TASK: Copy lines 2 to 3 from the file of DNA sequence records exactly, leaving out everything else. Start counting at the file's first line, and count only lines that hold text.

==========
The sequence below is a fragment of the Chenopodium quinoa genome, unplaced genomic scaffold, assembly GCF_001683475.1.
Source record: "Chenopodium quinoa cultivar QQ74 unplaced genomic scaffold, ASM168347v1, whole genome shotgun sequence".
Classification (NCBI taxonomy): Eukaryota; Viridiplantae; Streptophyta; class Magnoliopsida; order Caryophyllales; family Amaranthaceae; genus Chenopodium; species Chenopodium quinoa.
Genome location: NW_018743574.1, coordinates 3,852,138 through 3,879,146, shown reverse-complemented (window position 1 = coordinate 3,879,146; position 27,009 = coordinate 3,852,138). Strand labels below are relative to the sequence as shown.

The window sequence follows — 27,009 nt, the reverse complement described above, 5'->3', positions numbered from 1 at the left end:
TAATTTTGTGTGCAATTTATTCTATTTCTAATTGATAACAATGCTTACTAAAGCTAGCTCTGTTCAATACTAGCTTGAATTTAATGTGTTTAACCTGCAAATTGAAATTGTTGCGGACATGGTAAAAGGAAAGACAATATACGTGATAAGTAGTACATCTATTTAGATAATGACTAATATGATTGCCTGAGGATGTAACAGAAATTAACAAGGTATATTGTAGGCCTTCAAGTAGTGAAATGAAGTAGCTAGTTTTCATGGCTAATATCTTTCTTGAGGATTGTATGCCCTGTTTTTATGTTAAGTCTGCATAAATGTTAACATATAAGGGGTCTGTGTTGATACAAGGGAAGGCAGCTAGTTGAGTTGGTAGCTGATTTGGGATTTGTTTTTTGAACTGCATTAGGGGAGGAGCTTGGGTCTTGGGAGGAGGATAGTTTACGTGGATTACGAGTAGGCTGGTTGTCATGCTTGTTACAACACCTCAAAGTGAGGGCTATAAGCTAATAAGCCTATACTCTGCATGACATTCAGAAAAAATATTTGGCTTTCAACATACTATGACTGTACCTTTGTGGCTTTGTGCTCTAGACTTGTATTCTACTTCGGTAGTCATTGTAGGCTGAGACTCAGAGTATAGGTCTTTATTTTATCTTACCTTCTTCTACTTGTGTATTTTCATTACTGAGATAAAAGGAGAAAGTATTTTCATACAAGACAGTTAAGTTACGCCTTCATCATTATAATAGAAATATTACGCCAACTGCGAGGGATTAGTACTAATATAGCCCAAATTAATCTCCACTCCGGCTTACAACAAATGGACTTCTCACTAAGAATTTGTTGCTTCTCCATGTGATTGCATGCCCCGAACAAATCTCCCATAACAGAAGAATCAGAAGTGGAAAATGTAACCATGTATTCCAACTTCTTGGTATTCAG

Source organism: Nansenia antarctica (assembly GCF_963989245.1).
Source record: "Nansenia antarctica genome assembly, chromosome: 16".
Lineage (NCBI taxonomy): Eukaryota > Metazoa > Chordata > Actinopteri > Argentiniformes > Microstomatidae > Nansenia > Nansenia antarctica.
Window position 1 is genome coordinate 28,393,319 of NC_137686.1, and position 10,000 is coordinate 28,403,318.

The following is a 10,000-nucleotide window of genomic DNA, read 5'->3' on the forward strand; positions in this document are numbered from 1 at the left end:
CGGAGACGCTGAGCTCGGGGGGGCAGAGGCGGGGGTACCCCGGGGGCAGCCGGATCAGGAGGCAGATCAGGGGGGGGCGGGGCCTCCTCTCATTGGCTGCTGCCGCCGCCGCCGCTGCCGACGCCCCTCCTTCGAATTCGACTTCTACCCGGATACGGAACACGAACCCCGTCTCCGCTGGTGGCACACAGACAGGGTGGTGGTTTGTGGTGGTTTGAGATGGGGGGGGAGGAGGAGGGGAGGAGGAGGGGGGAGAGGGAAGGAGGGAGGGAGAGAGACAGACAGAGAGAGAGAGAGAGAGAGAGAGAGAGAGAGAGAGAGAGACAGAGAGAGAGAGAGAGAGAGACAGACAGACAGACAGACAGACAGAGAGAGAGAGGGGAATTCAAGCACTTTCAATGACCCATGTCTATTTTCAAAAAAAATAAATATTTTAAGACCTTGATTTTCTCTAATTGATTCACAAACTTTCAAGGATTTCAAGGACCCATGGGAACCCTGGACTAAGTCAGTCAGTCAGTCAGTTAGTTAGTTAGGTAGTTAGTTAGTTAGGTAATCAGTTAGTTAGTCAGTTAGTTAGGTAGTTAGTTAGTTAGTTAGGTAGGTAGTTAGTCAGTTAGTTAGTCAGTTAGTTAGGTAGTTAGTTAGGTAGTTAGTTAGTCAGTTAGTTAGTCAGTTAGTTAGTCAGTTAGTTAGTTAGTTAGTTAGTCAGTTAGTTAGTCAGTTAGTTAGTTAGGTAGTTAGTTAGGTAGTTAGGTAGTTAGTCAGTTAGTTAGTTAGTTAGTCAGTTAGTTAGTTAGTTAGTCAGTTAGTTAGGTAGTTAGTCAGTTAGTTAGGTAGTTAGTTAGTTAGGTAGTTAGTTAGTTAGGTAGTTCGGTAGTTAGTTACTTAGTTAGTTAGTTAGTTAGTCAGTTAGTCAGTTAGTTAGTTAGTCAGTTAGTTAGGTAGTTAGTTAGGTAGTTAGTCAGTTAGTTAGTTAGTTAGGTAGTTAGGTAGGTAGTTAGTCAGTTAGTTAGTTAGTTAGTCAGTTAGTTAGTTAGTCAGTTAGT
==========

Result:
Source record: "Chenopodium quinoa cultivar QQ74 unplaced genomic scaffold, ASM168347v1, whole genome shotgun sequence".
Classification (NCBI taxonomy): Eukaryota; Viridiplantae; Streptophyta; class Magnoliopsida; order Caryophyllales; family Amaranthaceae; genus Chenopodium; species Chenopodium quinoa.